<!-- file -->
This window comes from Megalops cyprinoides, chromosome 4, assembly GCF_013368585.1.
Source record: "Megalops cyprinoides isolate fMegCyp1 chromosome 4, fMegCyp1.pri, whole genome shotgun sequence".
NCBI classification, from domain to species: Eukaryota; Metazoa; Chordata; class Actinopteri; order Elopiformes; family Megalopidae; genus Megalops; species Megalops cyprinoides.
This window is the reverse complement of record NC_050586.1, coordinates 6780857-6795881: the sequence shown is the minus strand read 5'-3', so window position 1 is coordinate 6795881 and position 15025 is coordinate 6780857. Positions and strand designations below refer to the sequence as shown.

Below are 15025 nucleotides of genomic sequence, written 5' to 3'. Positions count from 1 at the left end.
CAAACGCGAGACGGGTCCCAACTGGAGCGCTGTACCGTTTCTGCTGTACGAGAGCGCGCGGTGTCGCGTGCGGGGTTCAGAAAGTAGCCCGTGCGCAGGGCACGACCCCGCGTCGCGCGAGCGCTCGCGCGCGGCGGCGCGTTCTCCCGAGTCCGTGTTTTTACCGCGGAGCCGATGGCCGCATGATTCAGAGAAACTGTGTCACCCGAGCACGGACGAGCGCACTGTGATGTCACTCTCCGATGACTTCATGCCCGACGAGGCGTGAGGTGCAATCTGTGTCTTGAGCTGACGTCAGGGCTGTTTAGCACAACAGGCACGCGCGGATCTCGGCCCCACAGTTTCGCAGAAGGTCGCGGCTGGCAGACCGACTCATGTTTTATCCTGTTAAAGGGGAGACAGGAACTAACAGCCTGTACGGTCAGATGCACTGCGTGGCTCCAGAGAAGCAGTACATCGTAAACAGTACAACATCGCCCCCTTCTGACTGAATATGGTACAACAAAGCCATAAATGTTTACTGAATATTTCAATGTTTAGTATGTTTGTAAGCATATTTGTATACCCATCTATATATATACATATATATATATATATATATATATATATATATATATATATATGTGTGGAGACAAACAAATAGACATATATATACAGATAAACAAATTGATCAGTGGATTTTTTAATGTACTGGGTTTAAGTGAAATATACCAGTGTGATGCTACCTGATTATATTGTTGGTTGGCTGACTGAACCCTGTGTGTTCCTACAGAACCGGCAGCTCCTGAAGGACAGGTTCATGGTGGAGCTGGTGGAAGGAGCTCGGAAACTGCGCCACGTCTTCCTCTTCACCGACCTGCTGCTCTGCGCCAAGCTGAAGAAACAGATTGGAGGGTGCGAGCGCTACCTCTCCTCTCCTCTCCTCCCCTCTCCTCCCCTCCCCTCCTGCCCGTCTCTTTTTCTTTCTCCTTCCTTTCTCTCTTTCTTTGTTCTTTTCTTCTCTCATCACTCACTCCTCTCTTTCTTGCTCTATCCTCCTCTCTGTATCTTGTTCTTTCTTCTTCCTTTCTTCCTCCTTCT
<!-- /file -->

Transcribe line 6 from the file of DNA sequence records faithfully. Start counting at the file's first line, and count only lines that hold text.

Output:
CAAACGCGAGACGGGTCCCAACTGGAGCGCTGTACCGTTTCTGCTGTACGAGAGCGCGCGGTGTCGCGTGCGGGGTTCAGAAAGTAGCCCGTGCGCAGGGCACGACCCCGCGTCGCGCGAGCGCTCGCGCGCGGCGGCGCGTTCTCCCGAGTCCGTGTTTTTACCGCGGAGCCGATGGCCGCATGATTCAGAGAAACTGTGTCACCCGAGCACGGACGAGCGCACTGTGATGTCACTCTCCGATGACTTCATGCCCGACGAGGCGTGAGGTGCAATCTGTGTCTTGAGCTGACGTCAGGGCTGTTTAGCACAACAGGCACGCGCGGATCTCGGCCCCACAGTTTCGCAGAAGGTCGCGGCTGGCAGACCGACTCATGTTTTATCCTGTTAAAGGGGAGACAGGAACTAACAGCCTGTACGGTCAGATGCACTGCGTGGCTCCAGAGAAGCAGTACATCGTAAACAGTACAACATCGCCCCCTTCTGACTGAATATGGTACAACAAAGCCATAAATGTTTACTGAATATTTCAATGTTTAGTATGTTTGTAAGCATATTTGTATACCCATCTATATATATACATATATATATATATATATATATATATATATATATATATATATGTGTGGAGACAAACAAATAGACATATATATACAGATAAACAAATTGATCAGTGGATTTTTTAATGTACTGGGTTTAAGTGAAATATACCAGTGTGATGCTACCTGATTATATTGTTGGTTGGCTGACTGAACCCTGTGTGTTCCTACAGAACCGGCAGCTCCTGAAGGACAGGTTCATGGTGGAGCTGGTGGAAGGAGCTCGGAAACTGCGCCACGTCTTCCTCTTCACCGACCTGCTGCTCTGCGCCAAGCTGAAGAAACAGATTGGAGGGTGCGAGCGCTACCTCTCCTCTCCTCTCCTCCCCTCTCCTCCCCTCCCCTCCTGCCCGTCTCTTTTTCTTTCTCCTTCCTTTCTCTCTTTCTTTGTTCTTTTCTTCTCTCATCACTCACTCCTCTCTTTCTTGCTCTATCCTCCTCTCTGTATCTTGTTCTTTCTTCTTCCTTTCTTCCTCCTTCT